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A rendering of the 183-unit Kensho housing project off Guajome Street, approved by the Vista City Council on Tuesday. Courtesy Tideline Partners
A rendering of the 183-unit Kensho housing project off Guajome Street, approved by the Vista City Council on Tuesday. Courtesy Tideline Partners
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Vista OKs 183-unit Kensho residential project off Guajome Street

VISTA — The Vista City Council unanimously approved a 183-unit residential project proposed for a mostly vacant lot west of the railroad tracks and across the road from the new Found Lofts project by the same developer, Tideline Partners. 

Known as the Kensho Residential Project, the development off Guajome Street at the edge of the downtown district was brought to the City Council on Tuesday after being rubber-stamped by the Planning Commission earlier this month. The developer proposes a mix of studios and one- and two-bedroom units spread between four buildings tucked into the site’s natural slope leading up to Lado de Loma Drive.

The council also approved a mitigated negative declaration, a general plan amendment to allow for increased density and a zone change, making the site part of the Downtown Specific Plan.

Lev Gershman of Tideline Partners said the project would enhance the growth of Vista’s downtown and specifically bring in more residential units that the city has planned for in its Downtown Specific Plan. It is located minutes away from the downtown corridor and Vista Transit Center. 

“Kensho is located in the heart of the South Santa Fe arts and culture district and is designed and programmed to help fulfill the goals of the downtown community plan,” Gershman said. 

Of the 183 units, 24 will be designated as affordable to moderate-income households, or 80% to 120% of the area median income. The project will also provide 266 parking spaces, and 50% of the project site will be green space. 

During the council’s two-hour discussion, several residents asked them not to approve Kensho, sharing concerns that it is not a good fit for the site, will increase traffic on residential streets, would inhibit safe fire evacuation, and could increase stress on the slope, resulting in potential landslides.

Plans for the project show vehicle access points via Guajome Street, but some residents said those living in Kensho would likely take Lado de Loma as a shortcut. They emphasized that Lado de Loma is a small rural road without sidewalks or shoulders and is unprepared to take on the additional traffic.

“If you’ve been on that road, you know this project is nice, but it’s not good for this site,” said resident Julia Shriver, who lives within a half mile of the plot. 

Resident Joseph Robbins worried that allowing such dense development would pave the way for similar projects that would forever change the small residential character.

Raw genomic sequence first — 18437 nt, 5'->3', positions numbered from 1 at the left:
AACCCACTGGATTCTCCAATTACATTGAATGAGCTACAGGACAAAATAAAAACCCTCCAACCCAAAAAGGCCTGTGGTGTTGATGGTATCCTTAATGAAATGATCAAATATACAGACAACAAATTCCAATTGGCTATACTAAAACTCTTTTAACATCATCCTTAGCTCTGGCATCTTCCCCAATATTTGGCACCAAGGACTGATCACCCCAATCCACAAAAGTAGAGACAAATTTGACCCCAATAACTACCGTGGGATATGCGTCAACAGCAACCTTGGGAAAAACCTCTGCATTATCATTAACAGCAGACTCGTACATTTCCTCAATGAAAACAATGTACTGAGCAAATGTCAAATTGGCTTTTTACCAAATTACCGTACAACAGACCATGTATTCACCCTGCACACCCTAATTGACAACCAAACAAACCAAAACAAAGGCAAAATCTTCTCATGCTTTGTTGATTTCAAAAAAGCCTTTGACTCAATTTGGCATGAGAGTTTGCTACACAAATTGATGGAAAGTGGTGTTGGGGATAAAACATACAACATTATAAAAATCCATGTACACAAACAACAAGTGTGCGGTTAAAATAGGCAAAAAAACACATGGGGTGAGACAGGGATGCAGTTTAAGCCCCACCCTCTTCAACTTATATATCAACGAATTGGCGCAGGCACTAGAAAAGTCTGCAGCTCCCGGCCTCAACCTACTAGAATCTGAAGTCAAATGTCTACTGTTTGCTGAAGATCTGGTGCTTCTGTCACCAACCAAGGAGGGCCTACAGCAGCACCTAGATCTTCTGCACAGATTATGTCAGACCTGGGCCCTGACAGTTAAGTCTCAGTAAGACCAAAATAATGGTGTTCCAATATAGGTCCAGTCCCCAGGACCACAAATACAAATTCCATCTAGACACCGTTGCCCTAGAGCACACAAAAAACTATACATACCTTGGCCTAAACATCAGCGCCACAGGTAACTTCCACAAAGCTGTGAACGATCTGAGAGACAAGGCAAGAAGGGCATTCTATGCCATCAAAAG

“I’m concerned that once we start letting development stand sixty feet tall west of the railroad tracks, we’ll go up the hill and over the hill, and it’s over. I’m worried about the future of the area,” Robbins said.

An aerial view of the location for the 186-unit Kensho housing project, west of the railroad tracks and buffered from Lado de Loma Drive to the east by the hilllside. Courtesy Tideline Partners
An aerial view of the 183-unit Kensho housing project location, west of the railroad tracks and buffered from Lado de Loma Drive to the east by the hillside. Courtesy Tideline Partners

Gershman said Tideline has worked with the city and residents over the past two and a half years to make it a good fit for the neighborhood. 

The project is tucked into the slope in such a way that the tops of the buildings are at street level with Lado de Loma, and the planned landscaping on the hillside will create a “buffer” between the project and neighbors.

According to Schmidt Design Group, the landscape architect for the project, the design also addresses soil erosion on the slope.

“We’re adding a lot of plant material on the hillside with many different types of trees and species… to try to strengthen the slope as much as possible, so we think the plan that we have will significantly help with any soil erosion in the future,” said Todd Schechinger, an associate at Schmidt Design Group.

Council members said they understand residents’ concerns but emphasized the benefits of deed-restricted housing and developments that revitalize the downtown area. 

“I have sat up here and voted against a lot of development. A lot, because they were sprawl developments… this is a completely different model,” said Councilmember Corinna Contreras. “We can get 24 units that are deed-restricted affordable. That helps stabilize the rent for folks.”

The only structure on the site is a boarded-up single-family residence on the edge of the site, connecting to Lado de Loma. Tideline plans to demolish it and build a new single-family home, possibly with an accessory dwelling unit, separate from the Kensho project.

Councilmembers also approved a waiver allowing Tideline Partners to pay in-lieu fees to the city rather than undergrounding overhead power lines beneath the railroad tracks.

Tideline opened the nearby 42-unit Found Lofts on South Santa Fe Avenue, most noticeable by its 60-foot, bright pink mural by Dutch artist Joram Roukes, in 2022. The San Diego Architectural Foundation named it one of last year’s best architectural projects.

According to Tideline Partners, the name Kensho is based on the project’s goals for wellness and connecting with nature. In the Japanese Zen Buddhist tradition, kenshō means “seeing one’s own self” or “enlightenment.”

Project completion is expected to take just under two years. 

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